Sunday, August 11, 2013

Craft Tear Drop Shaped Chrismons with Shells

      Shells are often used in Christian churches to symbolize baptism. This is because in ancient times Christians were often baptized along side river banks, near oceans, lakes etc... Shells were readily picked up and filled with water to splash the person or persons who were being baptized. Both dunking and sprinkling were done depending on the age or fragility of the person being baptized at the time. There were no arguments concerning technique, only the point of understanding the act and the meaning behind it was considered important. Shells over the passing of time became so closely associated with the sacrament that they have been used in art and as Chrismons ever since. 
All you will need for this craft is a few shells with holes in them, glass beads and a fine strong wire. I twisted a long piece of wire through the hole in each shell and then strung a variety of gold and yellow beads, including some small glass fish, onto the wire hanger. These tear drop Chrismon ornaments make nice additions to your congregation's ornament collection not only because they add variety and texture to the mix but also because very little parish members can help put them together.
      The liturgy of baptism in the Catholic, Eastern Orthodox, Lutheran, Anglican, and Methodist traditions makes clear reference to baptism as not only a symbolic burial and resurrection, but an actual supernatural transformation, one that draws parallels to the experience of Noah and the passage of the Israelites through the Red Sea divided by Moses. Thus, baptism is literally and symbolically not only cleansing, but also dying and rising again with Christ. Catholics believe that baptism is necessary for the cleansing of the taint of original sin, and for that reason infant baptism is a common practice. The Eastern Churches (Eastern Orthodox Church and Oriental Orthodoxy) also baptize infants on the basis of texts, such as Matthew 19:14, which are interpreted as supporting full Church membership for children. In these traditions, baptism is immediately followed by Chrismation and Communion at the next Divine Liturgy, regardless of age. Orthodox likewise believe that baptism removes what they call the ancestral sin of Adam. Anglicans believe that Baptism is also the entry into the Church and therefore allows them access to all rights and responsibilities as full members, including the privilege to receive Holy Communion. Most Methodists and Anglicans agree that it also cleanses the taint of what in the West is called original sin, in the East ancestral sin.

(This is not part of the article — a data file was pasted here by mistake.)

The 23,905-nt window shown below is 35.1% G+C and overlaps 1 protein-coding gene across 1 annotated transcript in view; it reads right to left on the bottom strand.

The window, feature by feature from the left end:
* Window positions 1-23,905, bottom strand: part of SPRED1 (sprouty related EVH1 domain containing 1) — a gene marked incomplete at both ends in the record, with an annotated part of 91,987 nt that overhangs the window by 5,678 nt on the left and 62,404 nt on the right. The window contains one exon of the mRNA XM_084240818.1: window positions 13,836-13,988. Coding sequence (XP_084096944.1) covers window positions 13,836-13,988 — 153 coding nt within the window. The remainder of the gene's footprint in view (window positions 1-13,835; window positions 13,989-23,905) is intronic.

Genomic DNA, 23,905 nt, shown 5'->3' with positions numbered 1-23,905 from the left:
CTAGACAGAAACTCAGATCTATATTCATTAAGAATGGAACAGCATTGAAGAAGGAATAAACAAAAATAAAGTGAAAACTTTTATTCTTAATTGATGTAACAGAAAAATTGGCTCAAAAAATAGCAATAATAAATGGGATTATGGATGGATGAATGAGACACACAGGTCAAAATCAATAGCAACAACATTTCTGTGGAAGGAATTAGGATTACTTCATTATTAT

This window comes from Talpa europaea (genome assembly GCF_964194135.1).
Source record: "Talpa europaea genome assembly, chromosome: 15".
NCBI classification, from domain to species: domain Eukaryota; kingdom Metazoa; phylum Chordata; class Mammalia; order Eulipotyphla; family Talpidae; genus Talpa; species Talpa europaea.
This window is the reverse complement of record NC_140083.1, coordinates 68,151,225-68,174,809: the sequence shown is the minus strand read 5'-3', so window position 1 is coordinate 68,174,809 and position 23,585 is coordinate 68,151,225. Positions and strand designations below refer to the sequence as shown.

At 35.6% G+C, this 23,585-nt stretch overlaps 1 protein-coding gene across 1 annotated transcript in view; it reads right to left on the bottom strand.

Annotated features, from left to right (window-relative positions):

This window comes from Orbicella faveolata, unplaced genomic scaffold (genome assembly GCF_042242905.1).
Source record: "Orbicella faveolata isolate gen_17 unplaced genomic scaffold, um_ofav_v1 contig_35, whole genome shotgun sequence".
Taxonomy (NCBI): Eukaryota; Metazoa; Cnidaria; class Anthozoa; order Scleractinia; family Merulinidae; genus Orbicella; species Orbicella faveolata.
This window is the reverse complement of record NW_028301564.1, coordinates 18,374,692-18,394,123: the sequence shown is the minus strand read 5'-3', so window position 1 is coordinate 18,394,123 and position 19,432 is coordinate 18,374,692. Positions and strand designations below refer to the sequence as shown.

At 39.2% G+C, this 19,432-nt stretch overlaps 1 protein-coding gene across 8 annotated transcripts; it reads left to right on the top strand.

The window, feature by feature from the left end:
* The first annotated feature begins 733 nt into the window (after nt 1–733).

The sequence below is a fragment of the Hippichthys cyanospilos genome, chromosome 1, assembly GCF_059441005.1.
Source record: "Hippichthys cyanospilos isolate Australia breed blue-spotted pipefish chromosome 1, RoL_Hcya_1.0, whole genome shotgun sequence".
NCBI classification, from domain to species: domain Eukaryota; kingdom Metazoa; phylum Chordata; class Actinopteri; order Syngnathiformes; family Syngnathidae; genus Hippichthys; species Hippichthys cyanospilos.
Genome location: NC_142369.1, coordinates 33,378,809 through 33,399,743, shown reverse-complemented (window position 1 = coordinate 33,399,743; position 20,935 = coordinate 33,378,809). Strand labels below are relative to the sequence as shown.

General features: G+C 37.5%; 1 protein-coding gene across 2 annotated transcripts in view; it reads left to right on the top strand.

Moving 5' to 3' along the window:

Eastern Orthodox Christians usually insist on complete threefold immersion as both a symbol of death and rebirth into Christ, and as a washing away of sin. Latin Rite Catholics generally baptize by affusion (pouring); Eastern Catholics usually by submersion, or at least partial immersion. However, submersion is gaining in popularity within the Latin Catholic Church. In newer church sanctuaries, the baptismal font may be designed to expressly allow for baptism by immersion. Anglicans baptize by submersion, immersion, affusion or sprinkling.
      According to a tradition, evidence of which can be traced back to at latest about the year 200, sponsors or godparents are present at baptism and vow to uphold the Christian education and life of the baptized.
      Baptists argue that the Greek word βαπτίζω originally meant "to immerse". They interpret some Biblical passages concerning baptism as requiring submersion of the body in water. They also state that only submersion reflects the symbolic significance of being "buried" and "raised" with Christ. Baptist Churches baptize in the name of the Trinity—the Father, the Son, and the Holy Spirit. However, they do not believe that baptism is necessary for salvation; but rather that it is an act of Christian obedience.
      Some "Full Gospel" charismatic churches such as Oneness Pentecostals baptize only in the name of Jesus Christ, citing Peter's preaching baptism in the name of Jesus as their authority. They also point to several historical sources that maintain that the early church always baptized in the name of the Lord Jesus until development of the Trinity Doctrine in the 2nd century.

More About Shell Art for Advent:

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